Games at a bridal shower get the guests involved and break the ice as friends and family of the bride and groom get to know each other. For a bridal shower activity that is inexpensive and easy to learn, try a game that plays on words with a sweet wedding story. This game is appropriate for all ages and both sexes and is good for some laughs and a bit of fun, purposeful confusion.
Prepare for Play
To play this game, you need a wedding-related story that uses the words "right" and "left" throughout. You can use the story suggested herein, make up your own story or order a printable story such as "Mr. Wright" (see Resources below). You'll also need three to five small prizes for winners of the game. Prizes can be small wrapped gifts such as candles, bridal-themed keepsakes, or mementos that represent the bride and groom.
How to Play
To play the "right" and "left" story game, you'll have everyone sit in a circle. Pass out the prizes to several of the guests, spreading them out as evenly as possible around the circle. Try to have at least two people in between people who are holding prizes. Tell guests that you are going to read them a special wedding story, and every time they hear the word "left," those people with the prizes need to pass their items to the left. Each time they hear the word "right," the items are passed to the right. Read the story at your normal reading speed. Part of the fun is seeing how flustered guests become trying to keep up with the many directional changes. Whoever is left holding an item at the end of the story is a winner, and that item is her prize.
Tips for Success
Practice reading the story in front of an audience before the shower to make sure that you clearly enunciate the words and read at a steady speed. Use a microphone, if one is available. Guests will giggle and talk among themselves throughout the game, and you may find yourself shouting to be heard. If you are having a co-ed shower, make sure that the prizes are items that appeal to both guys and ladies. Baked goods and candies are popular prize for both sexes.
Here's an example of a story you can tell (author unknown):
(Bride's name) knew right away that she had found Mr. RIGHT and the RIGHT date was set. Now seemed to be the RIGHT time to start, so she LEFT RIGHT after lunch and went RIGHT to her mother's house. She knew she needed to get started RIGHT away to make sure nothing was LEFT undone.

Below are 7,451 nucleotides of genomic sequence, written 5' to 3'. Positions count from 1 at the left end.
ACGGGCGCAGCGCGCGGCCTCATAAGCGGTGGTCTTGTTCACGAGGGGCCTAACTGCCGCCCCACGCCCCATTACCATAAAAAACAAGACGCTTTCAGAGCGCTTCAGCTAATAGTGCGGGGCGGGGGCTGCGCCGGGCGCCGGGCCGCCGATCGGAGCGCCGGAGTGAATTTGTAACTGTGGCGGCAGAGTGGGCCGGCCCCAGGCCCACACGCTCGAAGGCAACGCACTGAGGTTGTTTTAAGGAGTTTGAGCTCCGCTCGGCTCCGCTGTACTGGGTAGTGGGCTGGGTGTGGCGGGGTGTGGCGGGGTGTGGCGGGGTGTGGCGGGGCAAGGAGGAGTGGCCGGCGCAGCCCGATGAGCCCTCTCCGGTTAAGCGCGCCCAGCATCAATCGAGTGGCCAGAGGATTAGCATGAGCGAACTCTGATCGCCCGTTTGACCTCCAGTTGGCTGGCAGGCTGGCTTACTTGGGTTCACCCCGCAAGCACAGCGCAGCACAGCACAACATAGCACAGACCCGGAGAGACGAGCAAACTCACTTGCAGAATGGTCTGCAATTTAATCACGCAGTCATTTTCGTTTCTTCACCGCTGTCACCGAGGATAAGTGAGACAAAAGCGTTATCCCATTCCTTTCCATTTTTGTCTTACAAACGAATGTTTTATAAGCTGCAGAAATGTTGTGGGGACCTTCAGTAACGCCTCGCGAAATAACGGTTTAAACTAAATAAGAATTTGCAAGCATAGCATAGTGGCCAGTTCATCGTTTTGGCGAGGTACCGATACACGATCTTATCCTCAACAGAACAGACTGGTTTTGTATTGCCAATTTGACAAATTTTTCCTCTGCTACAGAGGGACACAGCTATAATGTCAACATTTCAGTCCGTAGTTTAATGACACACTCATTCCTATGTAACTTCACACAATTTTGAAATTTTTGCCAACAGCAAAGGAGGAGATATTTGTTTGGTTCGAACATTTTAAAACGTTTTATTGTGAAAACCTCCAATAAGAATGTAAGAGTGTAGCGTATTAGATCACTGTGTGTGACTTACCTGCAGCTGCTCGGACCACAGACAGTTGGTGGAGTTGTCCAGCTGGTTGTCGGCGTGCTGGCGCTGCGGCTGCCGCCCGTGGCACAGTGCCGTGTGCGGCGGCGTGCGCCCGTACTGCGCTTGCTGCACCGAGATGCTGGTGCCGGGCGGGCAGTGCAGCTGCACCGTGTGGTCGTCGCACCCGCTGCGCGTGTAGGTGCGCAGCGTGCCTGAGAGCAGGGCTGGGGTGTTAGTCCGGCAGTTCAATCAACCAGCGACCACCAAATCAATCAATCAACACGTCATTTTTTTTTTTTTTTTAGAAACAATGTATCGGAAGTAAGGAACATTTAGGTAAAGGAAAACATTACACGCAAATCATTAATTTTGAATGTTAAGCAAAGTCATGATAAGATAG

There was little time LEFT to spare and so much LEFT to do. She asked her mother to write down an address list and she LEFT to find the RIGHT invitations. On her way, she LEFT a message at the florist and then RIGHT to the bridal shop she ran.
RIGHT in the window was the perfect dress. "Oh no, I LEFT my checkbook RIGHT in the car. Hold that dress, I'll be RIGHT back!" With that done, she called Mr. RIGHT and LEFT him a message to call her RIGHT back. She LEFT to meet the florist who had LEFT her a message that they had the RIGHT flowers for her.
Mr. RIGHT called her RIGHT back and said he LEFT a message for the preacher to call him RIGHT back and that he had just LEFT work and would be RIGHT over.
She LEFT the florist and ran RIGHT over to meet Mr RIGHT. RIGHT away they discussed what was LEFT to do. Who would be the RIGHT best man? She LEFT that up to Mr RIGHT. "I'll get the RIGHT maid of honor," she told him.
RIGHT away they started shopping for the RIGHT rings. With that done, the next stop was to order the RIGHT cake. Mr. RIGHT could clearly see his future with Mrs. RIGHT; they were on the RIGHT track.
After a long day, all that was LEFT to do was get RIGHT home to see if any messages had been LEFT while they were out. "Lets call it a day," she decided. "Whatever is LEFT to do can be LEFT until tomorrow. With a kiss, he LEFT and she went RIGHT to bed.
Ivy Morris specializes in health, fitness, beauty, fashion and music. Her work has appeared in "Sacramento News and Review," "Prosper Magazine" and "Sacramento Parent Magazine," among other publications. Morris also writes for medical offices and legal practices. She holds a Bachelor of Arts in government-journalism from Sacramento State University.